I thought a lot about public health care on election night, and how the impacts of the federal election would impact health care in Ontario – including provincial cuts by Premier Doug Ford. The outcome of a Liberal minority offers an opportunity to negotiate in favour of better health care, including a much-needed pharmacare program. Given the major cuts to Ontario health care services that the Doug Ford and the Ontario PCs are pushing through, the broader Canadian political landscape puts us in a Good News, Bad News, and more Good news situation.
The Good News:
Three major parties made commitments to pharmacare. The Liberals, NDP and Greens all have stated their support for a pharmacare program – now they can work together to implement it. In June 2019, the Liberal government’s Advisory Council on the Implementation of National Pharmacare released their suggestions for a national program. The framework is a good start for negotiating a national pharmacare program with the provinces and should be acted on.
We know the need for pharmacare well. Drug costs are growing, in part because we can’t negotiate prices down as a collective. Instead, those of us who have coverage get it from some combination of 19 public and 24 private different insurance policies, either public or private, often from our employers. That means many people with precarious work don’t have coverage and are more likely to not have the income needed to pay for prescriptions out of pocket. These individuals also face hard choices of paying for necessary prescription drugs and other basic necessities like groceries and rent. Because of this system, Canada is one of the top three spenders on prescription drugs amongst OECD countries, just behind the U.S. and Switzerland at $1,043/person.
At the Council of Canadians we will continue to push the federal government for a fully public and universal Pharmacare program. The strength of these three parties working together could get us there if we continue to mobilize in support of it.
The Bad News:
The Ontario PCs still have the most sway over health care in the province, and their cuts to health care are staggering. The targets for cuts include nursing positions and hospital staff, services for lower-income families, mental health services, ambulance services, coverage for residents travelling abroad, public health units, research, autism programs, overdose prevention sites, and more. These individual cuts are damaging enough, but they also come with new Ministerial powers to close, merge or privatize services without public notice.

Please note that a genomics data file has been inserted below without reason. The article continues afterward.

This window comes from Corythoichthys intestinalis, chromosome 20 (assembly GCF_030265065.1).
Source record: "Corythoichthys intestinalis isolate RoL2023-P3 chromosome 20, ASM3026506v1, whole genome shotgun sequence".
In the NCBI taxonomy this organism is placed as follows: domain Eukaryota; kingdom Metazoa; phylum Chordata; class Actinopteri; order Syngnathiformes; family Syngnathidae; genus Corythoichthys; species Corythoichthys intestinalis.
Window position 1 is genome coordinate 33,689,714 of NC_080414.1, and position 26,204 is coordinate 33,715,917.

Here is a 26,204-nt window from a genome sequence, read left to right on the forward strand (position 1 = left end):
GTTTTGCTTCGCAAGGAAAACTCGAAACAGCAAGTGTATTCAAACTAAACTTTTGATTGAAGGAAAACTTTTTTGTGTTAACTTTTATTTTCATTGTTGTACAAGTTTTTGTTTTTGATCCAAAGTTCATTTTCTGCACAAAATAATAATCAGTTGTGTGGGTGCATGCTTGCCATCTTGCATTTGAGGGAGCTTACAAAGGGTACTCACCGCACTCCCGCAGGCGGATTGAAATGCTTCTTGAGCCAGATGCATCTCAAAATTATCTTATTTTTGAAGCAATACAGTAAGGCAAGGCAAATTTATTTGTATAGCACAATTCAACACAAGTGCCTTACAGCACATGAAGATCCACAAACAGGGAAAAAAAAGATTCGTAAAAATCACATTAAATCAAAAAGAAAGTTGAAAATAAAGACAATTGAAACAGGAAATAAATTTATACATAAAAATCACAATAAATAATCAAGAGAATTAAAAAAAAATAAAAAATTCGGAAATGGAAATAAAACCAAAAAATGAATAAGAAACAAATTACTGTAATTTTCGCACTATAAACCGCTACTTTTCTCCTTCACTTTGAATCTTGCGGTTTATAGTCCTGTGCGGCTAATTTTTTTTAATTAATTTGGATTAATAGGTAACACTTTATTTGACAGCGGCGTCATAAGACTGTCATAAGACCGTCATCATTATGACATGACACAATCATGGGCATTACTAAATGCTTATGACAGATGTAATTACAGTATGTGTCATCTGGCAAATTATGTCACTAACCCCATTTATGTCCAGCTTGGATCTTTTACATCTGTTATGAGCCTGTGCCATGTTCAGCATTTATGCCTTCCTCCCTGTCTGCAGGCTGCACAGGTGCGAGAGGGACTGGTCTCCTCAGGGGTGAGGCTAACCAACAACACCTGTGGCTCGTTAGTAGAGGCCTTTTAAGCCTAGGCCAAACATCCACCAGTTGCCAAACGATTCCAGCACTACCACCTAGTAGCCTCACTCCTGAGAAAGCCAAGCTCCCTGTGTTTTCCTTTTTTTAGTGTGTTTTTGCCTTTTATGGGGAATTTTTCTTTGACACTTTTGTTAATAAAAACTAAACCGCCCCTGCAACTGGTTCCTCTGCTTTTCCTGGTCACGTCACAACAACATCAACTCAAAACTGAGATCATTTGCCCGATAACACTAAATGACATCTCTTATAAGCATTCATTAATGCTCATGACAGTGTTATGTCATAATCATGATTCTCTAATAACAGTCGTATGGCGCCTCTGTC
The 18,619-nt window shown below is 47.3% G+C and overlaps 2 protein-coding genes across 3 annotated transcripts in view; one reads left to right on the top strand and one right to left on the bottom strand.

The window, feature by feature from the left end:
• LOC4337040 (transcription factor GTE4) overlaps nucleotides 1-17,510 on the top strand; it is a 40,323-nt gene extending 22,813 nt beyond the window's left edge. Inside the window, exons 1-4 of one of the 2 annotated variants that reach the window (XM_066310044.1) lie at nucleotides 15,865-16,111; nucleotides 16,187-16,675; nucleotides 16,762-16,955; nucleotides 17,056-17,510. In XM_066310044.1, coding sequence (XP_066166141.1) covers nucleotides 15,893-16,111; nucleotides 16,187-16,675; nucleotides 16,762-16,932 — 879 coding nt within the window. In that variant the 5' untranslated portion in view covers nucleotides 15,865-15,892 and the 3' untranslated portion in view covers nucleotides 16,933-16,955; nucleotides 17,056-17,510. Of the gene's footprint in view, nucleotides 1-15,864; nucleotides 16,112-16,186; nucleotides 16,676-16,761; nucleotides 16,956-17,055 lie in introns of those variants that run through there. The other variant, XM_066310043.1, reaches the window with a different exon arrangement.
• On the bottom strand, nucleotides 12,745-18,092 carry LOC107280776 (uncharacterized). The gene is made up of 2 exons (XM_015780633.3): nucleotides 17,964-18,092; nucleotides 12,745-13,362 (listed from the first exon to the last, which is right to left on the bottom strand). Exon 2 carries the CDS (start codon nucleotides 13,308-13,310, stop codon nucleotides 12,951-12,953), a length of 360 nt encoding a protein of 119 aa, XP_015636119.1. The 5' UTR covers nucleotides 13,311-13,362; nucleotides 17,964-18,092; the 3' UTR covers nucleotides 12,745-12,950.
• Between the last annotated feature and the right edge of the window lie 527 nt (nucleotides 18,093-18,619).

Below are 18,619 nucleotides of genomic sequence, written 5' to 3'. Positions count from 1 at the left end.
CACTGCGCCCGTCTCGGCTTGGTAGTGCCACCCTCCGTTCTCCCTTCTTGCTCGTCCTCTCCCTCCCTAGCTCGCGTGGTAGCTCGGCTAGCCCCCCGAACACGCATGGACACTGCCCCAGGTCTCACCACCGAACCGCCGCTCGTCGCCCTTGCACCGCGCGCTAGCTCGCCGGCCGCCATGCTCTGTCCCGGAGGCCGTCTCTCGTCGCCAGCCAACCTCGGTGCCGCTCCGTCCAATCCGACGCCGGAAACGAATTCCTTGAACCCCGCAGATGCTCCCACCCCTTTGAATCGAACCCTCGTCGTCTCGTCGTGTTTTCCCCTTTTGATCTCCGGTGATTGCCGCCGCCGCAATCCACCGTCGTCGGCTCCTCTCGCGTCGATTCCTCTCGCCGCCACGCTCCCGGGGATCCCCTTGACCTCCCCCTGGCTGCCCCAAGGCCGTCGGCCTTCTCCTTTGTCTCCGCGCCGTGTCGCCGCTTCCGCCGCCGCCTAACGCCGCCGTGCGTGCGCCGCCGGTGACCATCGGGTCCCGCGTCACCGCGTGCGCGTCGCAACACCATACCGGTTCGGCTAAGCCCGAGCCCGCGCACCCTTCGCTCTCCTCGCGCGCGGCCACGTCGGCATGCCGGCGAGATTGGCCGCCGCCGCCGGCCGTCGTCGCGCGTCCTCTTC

These cuts intentionally position the public health care system for corporate capture, allowing private for-profit interests to make decisions about and profit from health care services. The simplest examples are those of outright privatization. Lab services, for example, are already being turned over to private management. A less obvious example is the revolving door of employees between private and public health care management, normalizing a policy environment where corporate relationships have more access and influence over public processes.
Health care needs to be maintained out a concern for healthy lives for everyone and these cuts and changes weaken that long-held pillar of health care in Canada. Private companies don’t have to stick around when profits dip, and they don’t have to manage for the public good. The legislation governing these cuts, Bill 74, places no accountability on these processes because there are no mandates for public notice periods or feedback should the Minister decide to close, merge or privatize more services. Corporations aren’t in it for the long run, so we have to mobilize to ensure health care stays public.
More Good News:
People are organizing for the health care we need! Starting this weekend, the Ontario Health Care Coalition is putting on four stadium-filling rallies to pressure the Ontario PCs to reverse or stop cuts. Local municipalities are asking the Provincial government to reverse the cuts, and people across the province are pushing back as we also pressure for a comprehensive Pharmacare program.
Across the country, we need to let every decision-maker know that health care must stay public, and grow publicly. It is how we’ll sustain the care we have and ensure that more people are able to access what they need.